Canada's Semiconductor Council Releases Action Plan; Aims to Build Chip-Fuelled Economy by 2050
Canada's Semiconductor Council releases a comprehensive action plan to transform Canada into a leader in the US$7 trillion global semiconductor market. As the global chip shortage continues to wreak havoc on Canada's supply chain and economy, the 106-page report, titled Roadmap to 2050: Canada's Semiconductor Action Plan, lays out short-term, medium-term, and long-term recommendations to build Canada's semiconductor industry. The action plan positions Canada to be a developer, manufacturer, and global supplier of the semiconductor products that are embedded in our most innovative technologies, including electric vehicles, medical devices, consumer electronics, precision agriculture and more.
Drawing on data-driven insights from more than 100 industry stakeholders, the report highlights the potential Canada has to develop a resilient semiconductor sector that will fuel economic growth. Despite lagging behind major chip markets such as Taiwan, China, Israel, and the U.S., investing in a domestic semiconductor industry will enable Canada to better navigate supply chain fluctuations, manage shifting international relations, and become a leader in emerging industries such as quantum computing, artificial intelligence, battery production, and clean tech.
"Our Council formed because we're in the midst of a global shortage of semiconductors and the time to act is now," says Sarah Prevette, Chair of Canada's Semiconductor Council and CEO Future Design School. "Canada has homegrown STEM talent, access to critical raw materials, and a strong foundation in research, innovation, and design. Today's report is a roadmap for how we can seize the opportunity before us."
Introducing Roadmap to 2050: Canada's Semiconductor Action Plan
1. Strengthen and Diversify the Supply Chain
2. Develop Onshore Manufacturing
3. Establish a Unique Specialization and Brand for Canada
4. Foster Innovation and Support Market Development
Arun Iyengar, CEO of Untether AI, a Canadian AI chip manufacturer, which recently raised $125M for its expansion and product development in Canada, participated as one of the industry stakeholders. In the report, he comments: "Even in the US, up until around 2016, if you were a chip company, no VC would really talk to you and you'd have to operate on a shoestring for a long time. AI has changed all that and 5G has the potential to do the same. Both have brought in a renewed focus on what I call 'the golden age of silicon' back again, because it's been a while since there has been this resurgence of interest in silicon."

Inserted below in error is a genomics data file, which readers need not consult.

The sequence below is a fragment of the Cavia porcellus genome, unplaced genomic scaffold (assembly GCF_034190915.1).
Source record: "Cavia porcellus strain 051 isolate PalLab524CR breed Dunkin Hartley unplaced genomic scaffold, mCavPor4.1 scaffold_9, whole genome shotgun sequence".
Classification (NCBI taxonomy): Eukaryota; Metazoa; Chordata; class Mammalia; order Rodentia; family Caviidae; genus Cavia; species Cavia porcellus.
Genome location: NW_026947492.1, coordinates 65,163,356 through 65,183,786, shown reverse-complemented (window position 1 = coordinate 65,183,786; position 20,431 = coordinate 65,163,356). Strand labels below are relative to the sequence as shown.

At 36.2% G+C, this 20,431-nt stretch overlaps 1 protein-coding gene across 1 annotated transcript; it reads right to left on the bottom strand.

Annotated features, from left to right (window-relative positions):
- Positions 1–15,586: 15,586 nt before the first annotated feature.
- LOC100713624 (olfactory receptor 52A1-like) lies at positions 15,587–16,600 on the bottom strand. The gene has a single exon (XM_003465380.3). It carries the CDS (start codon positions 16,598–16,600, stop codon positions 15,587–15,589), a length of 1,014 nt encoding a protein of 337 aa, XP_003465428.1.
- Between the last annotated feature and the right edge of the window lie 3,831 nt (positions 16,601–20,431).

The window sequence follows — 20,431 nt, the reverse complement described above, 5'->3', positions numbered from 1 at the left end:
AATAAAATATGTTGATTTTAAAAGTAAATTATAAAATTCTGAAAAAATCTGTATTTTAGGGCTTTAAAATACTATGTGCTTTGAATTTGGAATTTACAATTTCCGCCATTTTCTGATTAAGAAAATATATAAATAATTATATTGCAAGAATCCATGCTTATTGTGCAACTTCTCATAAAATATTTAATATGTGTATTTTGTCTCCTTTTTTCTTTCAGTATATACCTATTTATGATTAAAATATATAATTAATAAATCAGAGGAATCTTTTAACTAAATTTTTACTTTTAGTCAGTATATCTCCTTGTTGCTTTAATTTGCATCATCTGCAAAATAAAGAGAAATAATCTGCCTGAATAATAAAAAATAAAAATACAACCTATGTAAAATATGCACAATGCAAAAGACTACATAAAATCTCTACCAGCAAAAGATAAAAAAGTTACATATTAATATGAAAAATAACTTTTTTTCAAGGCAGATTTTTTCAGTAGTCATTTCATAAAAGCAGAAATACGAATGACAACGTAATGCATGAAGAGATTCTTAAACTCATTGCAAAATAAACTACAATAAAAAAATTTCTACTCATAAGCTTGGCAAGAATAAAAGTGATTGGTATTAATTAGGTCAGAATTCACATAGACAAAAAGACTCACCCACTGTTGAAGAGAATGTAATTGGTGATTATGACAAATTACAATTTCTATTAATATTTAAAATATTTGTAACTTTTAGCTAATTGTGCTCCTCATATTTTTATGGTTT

A robust semiconductor strategy in Canada has the potential to generate a wealth of economic and employment opportunities, provide domestic solutions to address vital supply chain needs, and support a huge array of businesses and service providers.
"Achieving such an ambitious vision that enables Canada to leapfrog and establish undisputable leadership in the global semiconductor supply chain requires a long-term commitment from the public sector, private industry, and the broader ecosystem," explains Melissa Chee, Vice-Chair of Canada's Semiconductor Council and CEO of ventureLAB. "This is Canada's moment to show the world that we have the brightest minds, significant capital, and attractive government policies to modernize and future-proof our most prominent resource-based and economic sectors - those that are highly dependent on semiconductors and key to building a resilient economic recovery and sustainable, long-term growth."
Founding members of Canada's Semiconductor Council include Sarah Prevette, Chair, Angel Investor, CEO Future Design School; Melissa Chee, Vice-Chair; ??President & CEO, ventureLAB; Kevin O'Neil, Corporate Vice President and Managing Director, AMD (News - Alert) Canada; and Salim Teja, Partner, Radical Ventures.
Additional Quotes from Canada's Semiconductor Council:
"Around the world, the term 'Made in Canada' carries a lot of weight, and we in the advanced manufacturing industry need to wear that badge with pride! We have all of the expertise and resources needed to design the brains that underpin virtually all emerging technologies. With industries such as electric vehicles and battery production absolutely taking off, establishing ourselves as a semiconductor design powerhouse is one of the smartest moves Canada could make." - Kevin O'Neil, Corporate Vice President and Managing Director, AMD Canada
Quotes from Industry Stakeholders in the report:
"Nations like the UK, US, and the EU are all committing dollars now to bringing silicon manufacturing production on-shore so that they have control of at least part of their supply chain. There's not a peep coming out of Canada on this. It's a barrier." - Tony Pialis, Co-Founder and CEO, Alphawave
"Countries like China, South Korea, and the US view advanced semiconductors as fundamental to national security. The potential crisis for Canada is a situation where semiconductors become a national security issue. From a manufacturing perspective, we have minimal infrastructure to support that." - Ron Glibbery, CEO and Founder, Peraso
About Roadmap to 2050: Canada's Semiconductor Action Plan
About Canada's Semiconductor Council
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